Jet-X, made by Powermax, was a similar concept (a reloadable metal motor) but came about much later. Production began in the mid 1990s and ended around 2009. Results have been variable in terms of certain vintages of fuel and overall weight of their 1997 Z series motors remains a concern.
  We have an extensive listing in our Links section. Products and suppliers change from time to time. We keep our listings up to date and we recommend that you check that page often for new updated information.
  It’s impossible to give a specific price on something like this. If you have one of the smaller, more common, ones that you flew with back in the 1950s or 60s (which would make it used … possibly very used) it probably isn't worth more than a few dollars or pounds. It is worth much more if it has never been fired and in its original package complete with various accessories. Some vintage Jetex motor outfits, especially the large sized ones, are quite collectable. Our Motors section shows most of the better known examples.
  Collectors will collect anything! Large collections of motors in boxes etc are the aim of some modellers, others buy motors so they can be used for their original purpose. Enthusiasts will pay a lot of money for certain rare Jetex motors and it’s not unusual to find hundreds of pounds, dollars or Euros changing hands on eBay and at swapmeets.
  This is certainly possible! There are enthusiasts using vintage motors to power their model planes or hydroplanes who have a good supply of vintage motors, fuel, and spare parts who will be happy to help you achieve your ambition. Motors for use, battered but usable, can be found on eBay, and Roger Simmonds can put you in touch with modellers with spares.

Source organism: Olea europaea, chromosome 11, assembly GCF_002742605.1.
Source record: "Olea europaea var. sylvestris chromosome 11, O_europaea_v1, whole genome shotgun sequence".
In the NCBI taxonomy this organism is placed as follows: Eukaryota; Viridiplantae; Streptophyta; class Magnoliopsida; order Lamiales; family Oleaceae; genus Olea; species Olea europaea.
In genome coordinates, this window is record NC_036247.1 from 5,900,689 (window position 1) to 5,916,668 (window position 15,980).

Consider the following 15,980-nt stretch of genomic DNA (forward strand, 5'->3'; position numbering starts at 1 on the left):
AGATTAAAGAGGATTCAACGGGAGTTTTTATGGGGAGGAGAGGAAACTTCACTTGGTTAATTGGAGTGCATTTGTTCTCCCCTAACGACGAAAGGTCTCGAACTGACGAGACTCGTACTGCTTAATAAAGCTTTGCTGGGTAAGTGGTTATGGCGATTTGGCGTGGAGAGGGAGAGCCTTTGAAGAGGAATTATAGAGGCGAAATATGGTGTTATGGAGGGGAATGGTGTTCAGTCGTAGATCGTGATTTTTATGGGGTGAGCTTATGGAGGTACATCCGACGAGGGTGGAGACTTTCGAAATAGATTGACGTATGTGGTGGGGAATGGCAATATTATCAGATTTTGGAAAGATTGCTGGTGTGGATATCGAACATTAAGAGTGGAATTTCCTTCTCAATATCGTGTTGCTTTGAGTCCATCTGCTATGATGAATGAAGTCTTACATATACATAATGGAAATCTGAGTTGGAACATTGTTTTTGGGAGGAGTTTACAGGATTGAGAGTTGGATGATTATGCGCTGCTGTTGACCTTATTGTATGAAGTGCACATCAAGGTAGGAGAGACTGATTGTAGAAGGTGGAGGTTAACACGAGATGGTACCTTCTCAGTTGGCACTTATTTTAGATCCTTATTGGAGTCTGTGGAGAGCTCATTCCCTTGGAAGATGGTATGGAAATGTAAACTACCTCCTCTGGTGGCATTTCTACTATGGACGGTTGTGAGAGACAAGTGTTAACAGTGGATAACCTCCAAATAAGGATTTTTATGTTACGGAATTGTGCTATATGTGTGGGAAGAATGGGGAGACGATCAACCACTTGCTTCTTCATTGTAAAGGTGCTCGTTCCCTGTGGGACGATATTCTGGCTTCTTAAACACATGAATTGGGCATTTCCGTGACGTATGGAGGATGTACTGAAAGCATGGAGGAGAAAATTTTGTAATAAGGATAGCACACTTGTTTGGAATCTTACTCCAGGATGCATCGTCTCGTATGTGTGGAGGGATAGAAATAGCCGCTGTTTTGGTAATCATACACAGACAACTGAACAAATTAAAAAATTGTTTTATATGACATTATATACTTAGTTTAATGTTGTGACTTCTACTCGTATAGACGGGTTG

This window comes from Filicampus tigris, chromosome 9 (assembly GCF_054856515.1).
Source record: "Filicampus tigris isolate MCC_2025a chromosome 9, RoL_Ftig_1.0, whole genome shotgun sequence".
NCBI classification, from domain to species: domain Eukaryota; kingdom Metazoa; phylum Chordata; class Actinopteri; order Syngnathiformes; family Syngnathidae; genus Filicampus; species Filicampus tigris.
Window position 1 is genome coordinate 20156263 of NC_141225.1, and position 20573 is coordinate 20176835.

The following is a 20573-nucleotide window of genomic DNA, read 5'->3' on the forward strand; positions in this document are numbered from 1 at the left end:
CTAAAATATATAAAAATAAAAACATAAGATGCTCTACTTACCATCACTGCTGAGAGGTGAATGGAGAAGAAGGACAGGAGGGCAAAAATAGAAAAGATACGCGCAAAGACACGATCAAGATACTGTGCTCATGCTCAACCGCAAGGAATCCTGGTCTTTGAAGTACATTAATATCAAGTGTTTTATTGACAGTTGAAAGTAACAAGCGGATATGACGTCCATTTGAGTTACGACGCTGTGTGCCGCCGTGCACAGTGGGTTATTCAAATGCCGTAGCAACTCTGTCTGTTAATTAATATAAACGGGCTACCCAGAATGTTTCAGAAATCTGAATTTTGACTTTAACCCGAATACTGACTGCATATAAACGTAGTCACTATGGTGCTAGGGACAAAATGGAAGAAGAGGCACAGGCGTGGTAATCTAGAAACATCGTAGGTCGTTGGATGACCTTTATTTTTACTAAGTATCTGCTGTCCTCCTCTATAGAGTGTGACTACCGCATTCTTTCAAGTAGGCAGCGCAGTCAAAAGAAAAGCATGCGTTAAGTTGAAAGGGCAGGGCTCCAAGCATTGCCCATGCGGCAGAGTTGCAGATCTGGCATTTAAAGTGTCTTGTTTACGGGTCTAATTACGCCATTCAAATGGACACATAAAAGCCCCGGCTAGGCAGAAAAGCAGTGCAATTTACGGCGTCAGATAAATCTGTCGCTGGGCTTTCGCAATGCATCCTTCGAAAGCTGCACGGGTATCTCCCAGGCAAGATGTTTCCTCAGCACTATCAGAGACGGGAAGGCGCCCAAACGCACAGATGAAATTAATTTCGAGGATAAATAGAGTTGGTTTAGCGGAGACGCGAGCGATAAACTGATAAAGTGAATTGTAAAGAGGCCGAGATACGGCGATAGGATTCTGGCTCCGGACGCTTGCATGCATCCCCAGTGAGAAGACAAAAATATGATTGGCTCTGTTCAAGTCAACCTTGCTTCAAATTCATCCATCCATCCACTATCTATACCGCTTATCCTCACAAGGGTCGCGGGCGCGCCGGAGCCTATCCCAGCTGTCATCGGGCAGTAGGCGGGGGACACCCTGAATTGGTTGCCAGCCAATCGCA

No! The earlier aluminum motors (mostly the Wilmot Mansour products) used a relatively cool burning guanidine nitrate fuel. Later steel motors (made by Sebel) used a hotter burning formula with slightly more thrust. Other ‘Jetex’ pellets contain ammonium nitrate. Sometimes aluminium-bodied motors are sold with Sebel pellets or V-Max pellets. This is most dangerous! There are many sad stories of folks who have melted their aluminum motors when using ammonium nitrate pellets. The steel motors, while being able to handle the ammonium nitrate fuel, weigh more. You won't damage them with the older guanidine nitrate pellets but, since that fuel creates a less aggressive thrust, you will have a less potent, though still satisfying, performance. There is still a fairly large number of the newer Jet-X motors with matching fuel pellets out there but these never worked as well as the earlier Jetex.
  This is possible with enough resources. The motor itself is a relatively conventional and basic machine shop project (although most amateur-made examples we have seen are seriously overweight and their makers have a limited understanding of the safety features inherent in the classic Jetex designs). Making the fuel is the complex part as certain key ingredients are virtually unobtainable. It would take the efforts of an experienced contract laboratory – as opposed to that an individual chemist with lots of enthusiasm – to make it happen. Legislative concerns (licensing of premises, purchase of potent chemicals, quality control and distribution of products) would also need to be addressed.